True Fellowship

A real Catholic Community

 

"the work of evangelization is an urgent necessity."

Pope Benedict, June 2007

 

As 21st Century Catholics in Britain we seek to live out our vocation to embrace and proclaim Gospel values in the context of an increasingly hostile society.

Things have rarely been easy for Catholics in this country (or indeed anywhere), but the challenges of living our Faith have increased over the last few years as society has become as a whole more and more hostile to the reality of absolute truth and to the fact of the existence of an authority outside of  the individual. Over the last year, the pace of change has speeded up alarmingly. Who would have thought it 5 years ago, that we would now face a government committee calling for it to be made illegal to teach the Catholic Faith in schools as truth?

However, despite the government's hostility to the Faith and the opposition of various pressure groups, there are two factors which are potentially much more destructive of our Faith and of the birth-right of our children to grow up understanding and practising it.

My friend Conchita's mother, Anita, was a girl during the time of the Cristeros in
Mexico and remembered her brothers going out risking death to advertise the Mass and to help others in their community see off the attacks
of the
Communist State. The Catholic community at that time was under terrible attack, yet the Faith of many remained strong, as community ties were good, children had many friends both of the same age and older with
whom they could discuss the Faith and parents passed on their Faith as a matter of life and death priority to their children. This is not today the situation we find ourselves in, in this country.

The two greatest enemies of the Church today are internal ones; apathy and something which C. S Lewis called "The Inner Ring" .These are distinct, yet intimately related and together they are deadly to the growth of individual faith and to the existence of the Catholic community itself. Apathy is the very common tendency to give in to the prevailing tide, to fall in line with what others are doing as we feel the effort to do anything else is just too much. The mentality of The Inner Ring leads us to seek out those people who smooth the path of life for us, to ally ourselves with them and to spend our time and energy largely with these people. But the effects of falling into this habit, are very negative both for those on the inside and also those who are excluded. ( click here for an excerpt from “The Inner Ring”; You can read the full text if you are interested at;http://www.geocities.com/bigcslewisfan.)

We have a duty to evangelise. Yet we cannot as a community reach out to others if we have no solid basis of catechesis and fellowship on which to build our own understanding and experience of the Faith. English people are not, by and large, malicious or desirous of excluding others. Due to the prevailing English culture of exclusivity however, and a general apathetic response in countering it, such cliquequishness as Lewis describes is widespread within Catholic Parishes in this country. If we treat members of our own community in this way, how are we meeting the challenge as a Catholic community to "go out and preach the Gospel to all nations"?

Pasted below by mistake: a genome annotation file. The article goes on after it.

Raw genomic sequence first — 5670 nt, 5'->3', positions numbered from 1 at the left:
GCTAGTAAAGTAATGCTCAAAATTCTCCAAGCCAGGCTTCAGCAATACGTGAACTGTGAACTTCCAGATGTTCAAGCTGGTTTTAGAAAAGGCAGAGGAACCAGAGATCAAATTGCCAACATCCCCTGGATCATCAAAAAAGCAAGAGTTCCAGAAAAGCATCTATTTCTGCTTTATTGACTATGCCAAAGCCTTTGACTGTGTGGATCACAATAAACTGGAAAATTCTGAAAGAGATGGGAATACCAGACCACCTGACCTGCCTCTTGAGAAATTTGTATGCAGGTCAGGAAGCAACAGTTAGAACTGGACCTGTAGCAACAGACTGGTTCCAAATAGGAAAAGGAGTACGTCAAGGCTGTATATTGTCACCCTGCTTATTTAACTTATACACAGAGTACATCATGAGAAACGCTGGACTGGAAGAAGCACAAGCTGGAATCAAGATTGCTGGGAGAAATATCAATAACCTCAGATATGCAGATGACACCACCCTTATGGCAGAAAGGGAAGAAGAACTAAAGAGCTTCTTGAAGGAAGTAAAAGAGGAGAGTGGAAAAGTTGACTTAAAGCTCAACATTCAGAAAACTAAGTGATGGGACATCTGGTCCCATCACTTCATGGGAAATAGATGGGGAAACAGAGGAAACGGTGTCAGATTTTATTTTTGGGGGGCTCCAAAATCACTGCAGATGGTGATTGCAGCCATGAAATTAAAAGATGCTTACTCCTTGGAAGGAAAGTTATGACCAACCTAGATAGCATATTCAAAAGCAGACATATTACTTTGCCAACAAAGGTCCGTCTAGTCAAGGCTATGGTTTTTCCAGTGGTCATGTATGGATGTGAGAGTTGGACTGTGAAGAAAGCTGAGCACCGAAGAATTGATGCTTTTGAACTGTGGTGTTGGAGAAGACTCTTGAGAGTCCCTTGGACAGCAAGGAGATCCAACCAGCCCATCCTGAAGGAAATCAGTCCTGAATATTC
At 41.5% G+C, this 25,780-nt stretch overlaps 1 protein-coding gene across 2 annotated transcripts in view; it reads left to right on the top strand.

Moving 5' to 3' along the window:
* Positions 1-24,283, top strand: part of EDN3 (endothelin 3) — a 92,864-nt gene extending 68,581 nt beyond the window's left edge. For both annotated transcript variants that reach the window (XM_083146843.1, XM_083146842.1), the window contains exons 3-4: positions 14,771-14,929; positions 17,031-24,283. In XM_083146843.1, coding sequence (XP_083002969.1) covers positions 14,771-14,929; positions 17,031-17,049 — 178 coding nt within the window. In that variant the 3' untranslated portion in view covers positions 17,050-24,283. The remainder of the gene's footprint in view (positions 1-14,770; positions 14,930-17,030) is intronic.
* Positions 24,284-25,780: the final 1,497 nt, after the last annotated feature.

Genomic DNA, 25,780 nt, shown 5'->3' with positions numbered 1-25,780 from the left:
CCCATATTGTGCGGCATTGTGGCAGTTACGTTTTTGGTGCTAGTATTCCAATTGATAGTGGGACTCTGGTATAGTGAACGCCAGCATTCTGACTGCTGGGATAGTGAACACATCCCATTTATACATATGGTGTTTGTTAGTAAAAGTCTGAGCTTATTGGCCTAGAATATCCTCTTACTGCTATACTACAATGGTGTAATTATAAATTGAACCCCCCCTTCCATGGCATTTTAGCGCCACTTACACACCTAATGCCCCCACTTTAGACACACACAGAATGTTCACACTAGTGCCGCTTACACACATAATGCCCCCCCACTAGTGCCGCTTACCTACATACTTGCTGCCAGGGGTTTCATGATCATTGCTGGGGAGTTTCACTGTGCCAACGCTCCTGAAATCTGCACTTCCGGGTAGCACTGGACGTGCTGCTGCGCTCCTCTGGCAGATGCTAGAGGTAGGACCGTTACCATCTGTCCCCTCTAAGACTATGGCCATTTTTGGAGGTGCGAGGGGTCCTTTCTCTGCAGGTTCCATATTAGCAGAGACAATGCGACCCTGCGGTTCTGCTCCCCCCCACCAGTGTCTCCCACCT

Cliques of Catholics are no substitute for genuine Catholic fellowship; indeed the existence of them actively undermines the ability of Catholics to form a Christian community. What crucially distinguishes a real Catholic community from a clique of people who happen to be Catholics is the willingness of the particular group to go out and actively seek to involve people who are not yet involved, to advertise its activities as open to all comers and also just as crucially the activity which unites the group must be centered on prayer, not on fundraising or some other secular social cement. For fellowship to grow up, the group generally needs to meet at a Church (not in someone's house) both to provide a socially neutral territory and also to place the Eucharist at the physical centre of the group's activities.

We each of us have a lot to contribute to the Catholic community in the way of ideas, love and fellowship. We each need continually to give some thought as to how we personally can help counter the prevailing English tendency to cliqueishness and to build up a real Catholic community in our local area, based on fellowship, inclusivity and other Gospel values.